The American Medical Association passed a resolution today calling for a halt to federal subsidies to the tobacco industry, reversing an AMA policy going back about 15 years.
Delegates representing about 40 percent of the nation's doctors at the AMA's annual convention voted to "support the elimination of the federal price support program for tobacco." The action will pit the strong doctors' lobby in Washington against tobacco subsidies.
Though the AMA has declared smoking a health hazard and refused to accept tobacco advertising in its publications, in the past the association always refused to support an end to tobacco subsidies.
But today the 283 delegates went with a resolution pushed by medical students and young residents. They said smoking is the number one preventable cause of death in the country, costing the lives of 320,000 annually from smoking-related illnesses.
The students found today's vote somewhat contradictory to yesterday's action in which the AMA refused to divest itself of its stock in tobacco companies. AMA has $1.4 million in tobacco stocks out of $113 million in the retirement fund.
Objections to the vote on federal subsidies came from the Kentucky delegation. "The price support has no applicability to smoking," said Dr. Harold Haller of Kentucky. "It's a farm issue. . . . We hate smoking, too. But the AMA has no right to challenge the small farmer." He said the price support program limits the poundage of tobacco a farmer can produce and thus prevents large growers from crowding smaller farmers out of the market.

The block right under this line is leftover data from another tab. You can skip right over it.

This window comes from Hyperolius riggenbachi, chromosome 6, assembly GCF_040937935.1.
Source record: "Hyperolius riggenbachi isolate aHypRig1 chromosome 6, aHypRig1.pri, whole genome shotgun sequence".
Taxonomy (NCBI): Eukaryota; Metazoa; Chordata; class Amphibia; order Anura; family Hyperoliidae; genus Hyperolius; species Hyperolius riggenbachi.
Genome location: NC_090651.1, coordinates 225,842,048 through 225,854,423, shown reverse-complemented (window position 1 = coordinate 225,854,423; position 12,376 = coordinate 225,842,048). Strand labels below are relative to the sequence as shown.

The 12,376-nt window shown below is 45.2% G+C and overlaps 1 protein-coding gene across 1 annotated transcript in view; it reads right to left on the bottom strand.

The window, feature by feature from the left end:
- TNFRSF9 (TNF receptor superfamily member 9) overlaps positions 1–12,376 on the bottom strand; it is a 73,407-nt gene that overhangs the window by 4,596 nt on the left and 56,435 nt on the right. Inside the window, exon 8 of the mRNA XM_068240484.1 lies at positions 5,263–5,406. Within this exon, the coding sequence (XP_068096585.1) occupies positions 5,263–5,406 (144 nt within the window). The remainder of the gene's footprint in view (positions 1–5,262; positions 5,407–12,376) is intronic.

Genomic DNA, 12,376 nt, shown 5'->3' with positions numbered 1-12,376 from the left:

Ronald Davis, a third-year medical student from Chicago who introduced the resolution in the House of Delegates, said, "This is a significant action, let me tell you. We've tried to pass five resolutions like this in the pass 14 years, but each time they've been watered down."
Davis said the price support programs costs $60 million to $80 million a year. According to an aide to Sen. Walter D. Huddleston (D-Ky.), the cost is closer to $12 million annually.
In other action, the delegates rejected a committee recommendation supporting stronger federal gun control laws. With little debate, the doctors voted to table the issue indefinitely.